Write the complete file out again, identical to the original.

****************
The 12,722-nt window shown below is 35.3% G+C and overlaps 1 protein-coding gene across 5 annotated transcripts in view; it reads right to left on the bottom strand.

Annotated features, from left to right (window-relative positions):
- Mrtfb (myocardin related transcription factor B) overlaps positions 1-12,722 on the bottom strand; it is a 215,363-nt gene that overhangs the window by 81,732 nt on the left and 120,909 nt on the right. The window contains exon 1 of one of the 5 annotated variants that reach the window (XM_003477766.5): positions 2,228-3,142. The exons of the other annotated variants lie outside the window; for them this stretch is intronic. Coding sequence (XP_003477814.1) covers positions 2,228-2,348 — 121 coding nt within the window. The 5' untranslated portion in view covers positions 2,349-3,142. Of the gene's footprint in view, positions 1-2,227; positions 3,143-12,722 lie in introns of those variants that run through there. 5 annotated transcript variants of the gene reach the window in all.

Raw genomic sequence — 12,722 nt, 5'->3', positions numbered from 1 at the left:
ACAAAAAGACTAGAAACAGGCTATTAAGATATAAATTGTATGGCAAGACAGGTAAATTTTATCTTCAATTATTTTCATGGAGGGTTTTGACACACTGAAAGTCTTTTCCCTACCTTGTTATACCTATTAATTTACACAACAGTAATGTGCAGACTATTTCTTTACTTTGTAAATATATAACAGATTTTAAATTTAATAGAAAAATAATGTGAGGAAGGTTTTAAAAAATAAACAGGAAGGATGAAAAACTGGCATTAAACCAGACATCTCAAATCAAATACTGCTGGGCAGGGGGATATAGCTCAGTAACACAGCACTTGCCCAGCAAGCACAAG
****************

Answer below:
The 12,722-nt window shown below is 35.3% G+C and overlaps 1 protein-coding gene across 5 annotated transcripts in view; it reads right to left on the bottom strand.

Annotated features, from left to right (window-relative positions):
- Mrtfb (myocardin related transcription factor B) overlaps positions 1-12,722 on the bottom strand; it is a 215,363-nt gene that overhangs the window by 81,732 nt on the left and 120,909 nt on the right. The window contains exon 1 of one of the 5 annotated variants that reach the window (XM_003477766.5): positions 2,228-3,142. The exons of the other annotated variants lie outside the window; for them this stretch is intronic. Coding sequence (XP_003477814.1) covers positions 2,228-2,348 — 121 coding nt within the window. The 5' untranslated portion in view covers positions 2,349-3,142. Of the gene's footprint in view, positions 1-2,227; positions 3,143-12,722 lie in introns of those variants that run through there. 5 annotated transcript variants of the gene reach the window in all.

Raw genomic sequence — 12,722 nt, 5'->3', positions numbered from 1 at the left:
ACAAAAAGACTAGAAACAGGCTATTAAGATATAAATTGTATGGCAAGACAGGTAAATTTTATCTTCAATTATTTTCATGGAGGGTTTTGACACACTGAAAGTCTTTTCCCTACCTTGTTATACCTATTAATTTACACAACAGTAATGTGCAGACTATTTCTTTACTTTGTAAATATATAACAGATTTTAAATTTAATAGAAAAATAATGTGAGGAAGGTTTTAAAAAATAAACAGGAAGGATGAAAAACTGGCATTAAACCAGACATCTCAAATCAAATACTGCTGGGCAGGGGGATATAGCTCAGTAACACAGCACTTGCCCAGCAAGCACAAG